Is It Whoa or *Woah? | Meaning, Spelling & Examples
Whoa is an interjection traditionally used to command a horse (and sometimes a person) to slow down or stop. It can also be used to express surprise or shock. As an interjection, whoa is not used in formal or academic writing.
“Woah” is more popular in UK English than US English, but it’s not considered an accepted variant of whoa by many dictionaries. In US English, “woah” is still always considered nonstandard.
Whoa is an interjection
Whoa can be used as a volitive interjection to command an animal (typically a horse) or person to slow down or stop what they’re doing. Whoa is usually followed by an exclamation point to emphasize the intensity of the command or thought.
It can also be used as a cognitive interjection to express surprise or amazement.
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US vs. UK spellings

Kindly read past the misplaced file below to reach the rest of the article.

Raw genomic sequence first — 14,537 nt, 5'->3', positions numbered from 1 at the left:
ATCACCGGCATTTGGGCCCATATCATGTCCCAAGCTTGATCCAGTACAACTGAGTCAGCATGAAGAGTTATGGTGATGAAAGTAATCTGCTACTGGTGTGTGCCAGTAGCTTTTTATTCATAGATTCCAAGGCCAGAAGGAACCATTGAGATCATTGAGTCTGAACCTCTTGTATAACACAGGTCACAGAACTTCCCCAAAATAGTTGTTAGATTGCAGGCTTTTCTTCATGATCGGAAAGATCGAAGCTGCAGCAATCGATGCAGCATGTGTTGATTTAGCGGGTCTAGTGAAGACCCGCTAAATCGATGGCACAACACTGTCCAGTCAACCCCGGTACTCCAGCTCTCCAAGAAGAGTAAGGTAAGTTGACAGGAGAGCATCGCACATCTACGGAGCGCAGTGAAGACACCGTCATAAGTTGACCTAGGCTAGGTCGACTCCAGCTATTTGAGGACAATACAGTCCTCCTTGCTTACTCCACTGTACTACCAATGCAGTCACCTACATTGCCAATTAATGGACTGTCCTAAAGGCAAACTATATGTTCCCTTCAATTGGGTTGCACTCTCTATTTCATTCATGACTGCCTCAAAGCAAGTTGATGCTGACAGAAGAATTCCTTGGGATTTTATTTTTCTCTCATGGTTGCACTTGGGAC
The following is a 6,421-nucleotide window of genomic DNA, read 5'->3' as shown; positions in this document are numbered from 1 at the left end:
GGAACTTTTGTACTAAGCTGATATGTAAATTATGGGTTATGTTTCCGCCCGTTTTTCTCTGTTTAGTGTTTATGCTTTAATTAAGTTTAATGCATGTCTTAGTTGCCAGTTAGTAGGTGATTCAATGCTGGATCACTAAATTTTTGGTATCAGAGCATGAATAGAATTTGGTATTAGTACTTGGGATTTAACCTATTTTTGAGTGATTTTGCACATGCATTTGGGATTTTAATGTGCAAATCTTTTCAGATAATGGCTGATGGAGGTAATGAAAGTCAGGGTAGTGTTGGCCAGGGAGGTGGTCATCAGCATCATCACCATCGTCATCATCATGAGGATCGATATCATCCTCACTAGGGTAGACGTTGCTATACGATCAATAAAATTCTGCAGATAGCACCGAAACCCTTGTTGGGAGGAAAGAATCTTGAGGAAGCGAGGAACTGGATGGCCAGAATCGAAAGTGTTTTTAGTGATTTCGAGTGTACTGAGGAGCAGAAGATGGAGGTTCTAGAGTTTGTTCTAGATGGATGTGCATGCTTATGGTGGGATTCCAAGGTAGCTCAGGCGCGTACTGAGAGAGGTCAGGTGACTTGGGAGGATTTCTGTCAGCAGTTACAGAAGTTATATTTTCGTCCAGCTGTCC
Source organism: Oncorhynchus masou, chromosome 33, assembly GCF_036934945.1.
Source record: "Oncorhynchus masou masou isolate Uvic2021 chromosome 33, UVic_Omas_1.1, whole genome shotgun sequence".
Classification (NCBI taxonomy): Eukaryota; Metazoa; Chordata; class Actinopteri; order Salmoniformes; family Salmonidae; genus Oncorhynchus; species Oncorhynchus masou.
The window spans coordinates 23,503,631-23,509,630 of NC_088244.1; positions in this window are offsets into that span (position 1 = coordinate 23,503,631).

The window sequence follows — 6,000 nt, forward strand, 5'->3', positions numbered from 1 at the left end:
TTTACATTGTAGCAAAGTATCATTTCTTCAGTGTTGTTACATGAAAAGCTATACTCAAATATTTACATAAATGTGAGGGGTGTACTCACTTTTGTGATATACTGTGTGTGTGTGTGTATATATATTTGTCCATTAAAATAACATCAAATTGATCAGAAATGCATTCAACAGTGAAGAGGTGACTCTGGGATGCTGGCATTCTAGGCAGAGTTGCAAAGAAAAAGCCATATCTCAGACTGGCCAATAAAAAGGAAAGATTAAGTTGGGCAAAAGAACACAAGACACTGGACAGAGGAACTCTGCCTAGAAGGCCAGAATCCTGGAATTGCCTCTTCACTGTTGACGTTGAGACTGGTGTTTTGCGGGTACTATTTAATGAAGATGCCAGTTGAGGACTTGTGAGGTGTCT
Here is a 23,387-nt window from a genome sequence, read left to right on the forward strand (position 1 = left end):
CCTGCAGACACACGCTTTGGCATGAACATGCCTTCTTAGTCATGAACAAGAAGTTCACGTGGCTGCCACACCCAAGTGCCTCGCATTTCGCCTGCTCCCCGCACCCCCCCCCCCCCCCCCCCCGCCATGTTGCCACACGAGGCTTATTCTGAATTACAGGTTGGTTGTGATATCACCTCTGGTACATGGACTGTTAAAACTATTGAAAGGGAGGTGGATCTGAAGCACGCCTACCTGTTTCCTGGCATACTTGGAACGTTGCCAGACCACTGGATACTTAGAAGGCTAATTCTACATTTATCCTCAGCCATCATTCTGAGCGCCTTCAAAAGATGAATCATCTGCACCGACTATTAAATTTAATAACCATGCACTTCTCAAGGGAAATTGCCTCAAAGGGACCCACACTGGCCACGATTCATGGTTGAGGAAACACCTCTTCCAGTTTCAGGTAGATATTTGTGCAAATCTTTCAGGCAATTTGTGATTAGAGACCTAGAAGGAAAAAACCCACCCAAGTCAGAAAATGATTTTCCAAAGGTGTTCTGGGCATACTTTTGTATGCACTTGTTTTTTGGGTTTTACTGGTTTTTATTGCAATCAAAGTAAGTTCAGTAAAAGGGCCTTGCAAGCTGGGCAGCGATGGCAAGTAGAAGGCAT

Frequently asked questions
- What punctuation mark is most closely associated with interjections?
Interjections are often followed by exclamation points to emphasize the intensity of an emotion, thought, or demand (e.g., “Whoa!”).
An interjection can also be followed by a period or a comma when the emotion or thought being expressed is less intense (e.g., “Oh. I didn’t know that.”).
- What are some examples of interjections?
An interjection can have different meanings depending on how it is used. Some common interjections, along with an explanation of how they are commonly used, are listed below.
Interjections Function Yes, um-hum, indeed, sure Used to express agreement Ew, yuck, ugh Used to express disgust Alas, damn, darn, dang, blast, shoot Used to express dissatisfaction Yay, woo-hoo, nice, yippee Used to express joy Whoa, wow Used to express surprise Hmm, er, um, well Used to express uncertainty
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